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Strata_MidlifeSecondWifeIMG_1956One of my favorite holiday recipes has absolutely nothing to do with dinner or dessert. I’ve had this strata recipe for years, and it comes from the kitchen of Anne Morse. My former husband and I enjoyed many gourmet dinners with Anne and her husband Andy as part of a couples’ gourmet club in the 1980s and 1990s. They hosted fabulous New Year’s Eve parties, too. The lucky ones who got to spend the night were treated to this the next morning. I don’t recall it being a cure for a hangover, but it certainly helps get one’s new year off to a good start. My tradition since marrying John is to serve this beautiful strata on Christmas morning, accompanied by crisp bacon, perhaps some fresh fruit, and steaming mugs of tea (for John) and coffee (for me). It’s a great stick-to-your-ribs breakfast on a cold morning. I use sharp cheddar rather than mild, herbs and seasonings from Penzeys, and for this particular occasion I bought good semolina bread from Whole Foods. Any white bread will do—I’ve even used baguettes—just so long as the bread is dense and has had a chance to get slightly stale. If it’s too soft you can slice it and leave it sit on the counter for a few hours.

The recipe serves as many as six, but if you’re feeding a crowd you can easily double it (using two soufflé dishes, of course). Just pay careful attention to the note about doubling that follows. And take special note of the timings. Enjoy, and Happy New Year!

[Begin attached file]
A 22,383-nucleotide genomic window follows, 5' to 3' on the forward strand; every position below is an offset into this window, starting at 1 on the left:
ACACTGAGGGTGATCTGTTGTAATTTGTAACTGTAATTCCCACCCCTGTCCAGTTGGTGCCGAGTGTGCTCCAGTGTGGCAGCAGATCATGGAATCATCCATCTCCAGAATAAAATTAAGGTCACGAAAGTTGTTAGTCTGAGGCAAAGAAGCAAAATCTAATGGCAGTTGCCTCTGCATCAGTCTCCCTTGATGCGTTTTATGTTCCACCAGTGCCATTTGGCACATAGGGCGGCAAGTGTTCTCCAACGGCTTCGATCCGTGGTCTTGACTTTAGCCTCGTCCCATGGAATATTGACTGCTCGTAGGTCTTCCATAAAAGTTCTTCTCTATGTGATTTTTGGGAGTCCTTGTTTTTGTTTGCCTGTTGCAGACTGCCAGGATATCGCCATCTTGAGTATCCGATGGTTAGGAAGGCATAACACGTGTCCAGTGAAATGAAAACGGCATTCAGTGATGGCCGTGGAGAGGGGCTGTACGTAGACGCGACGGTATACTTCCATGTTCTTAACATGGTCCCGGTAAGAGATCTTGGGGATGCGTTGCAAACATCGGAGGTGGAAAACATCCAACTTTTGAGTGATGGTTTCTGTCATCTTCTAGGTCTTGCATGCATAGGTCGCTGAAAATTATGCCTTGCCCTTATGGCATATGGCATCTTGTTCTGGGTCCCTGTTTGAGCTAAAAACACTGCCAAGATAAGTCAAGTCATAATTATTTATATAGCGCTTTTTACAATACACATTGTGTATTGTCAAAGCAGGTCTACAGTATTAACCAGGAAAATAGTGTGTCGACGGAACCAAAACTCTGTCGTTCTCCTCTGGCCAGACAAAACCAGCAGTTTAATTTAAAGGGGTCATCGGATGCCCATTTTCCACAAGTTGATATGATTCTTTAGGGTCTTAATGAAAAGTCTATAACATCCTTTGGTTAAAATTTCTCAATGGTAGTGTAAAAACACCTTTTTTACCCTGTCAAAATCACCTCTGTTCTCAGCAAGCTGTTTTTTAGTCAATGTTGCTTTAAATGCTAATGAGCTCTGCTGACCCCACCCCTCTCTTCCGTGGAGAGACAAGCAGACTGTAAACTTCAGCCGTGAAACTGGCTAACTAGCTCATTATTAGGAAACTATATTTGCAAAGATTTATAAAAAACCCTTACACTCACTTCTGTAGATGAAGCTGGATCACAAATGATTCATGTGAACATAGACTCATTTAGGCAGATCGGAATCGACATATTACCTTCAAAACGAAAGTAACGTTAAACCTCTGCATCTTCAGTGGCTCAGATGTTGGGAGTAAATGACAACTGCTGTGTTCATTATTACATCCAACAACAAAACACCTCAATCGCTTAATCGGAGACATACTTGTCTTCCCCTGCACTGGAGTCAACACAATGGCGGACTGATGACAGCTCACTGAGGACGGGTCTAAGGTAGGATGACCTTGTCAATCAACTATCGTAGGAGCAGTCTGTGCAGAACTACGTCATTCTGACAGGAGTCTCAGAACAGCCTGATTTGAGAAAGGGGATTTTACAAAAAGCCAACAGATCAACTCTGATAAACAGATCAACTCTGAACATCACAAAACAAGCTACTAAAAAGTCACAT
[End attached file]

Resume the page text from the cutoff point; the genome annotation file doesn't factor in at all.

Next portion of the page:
Dory’s New Year Strata

1 pound cheddar cheese, grated
1-1/2 Tablespoons dry minced onion
1 Tablespoon dry chopped parsley
4 eggs
Approximately 9 slices firm white bread
Salt and white pepper
3 cups milk*
1 teaspoon Worcestershire sauce
1 teaspoon dry mustard

Grease a medium large casserole with high sides—I use a soufflé dish. Line the bottom with bread. Sprinkle with salt and pepper, followed by 1/3 of the onion, 1/3 of the parsley, and 1/3 of the grated cheese. Repeat this process two times. Beat eggs lightly, then add milk, Worcestershire sauce, and mustard. Pour the egg-milk mixture over the contents of the casserole.** Cover with plastic wrap and let stand in the refrigerator for 8 hours. In the morning, remove from the refrigerator and let rest on the counter at room temperature for 2 hours. Bake uncovered for 50 minutes at 375-degrees.

*If doubling the recipe to serve 12 instead of 6, use only five cups of milk.

**I find two tricks help avoid a mess when adding the milk mixture to the strata. First, poke a few holes in the top of the strata so the milk can more easily seep down into the bottom of the dish. Second, place the dish on a baking sheet to catch any overflow. Wipe away any drips and place the entire apparatus—soufflé dish on top of the baking sheet—in the oven.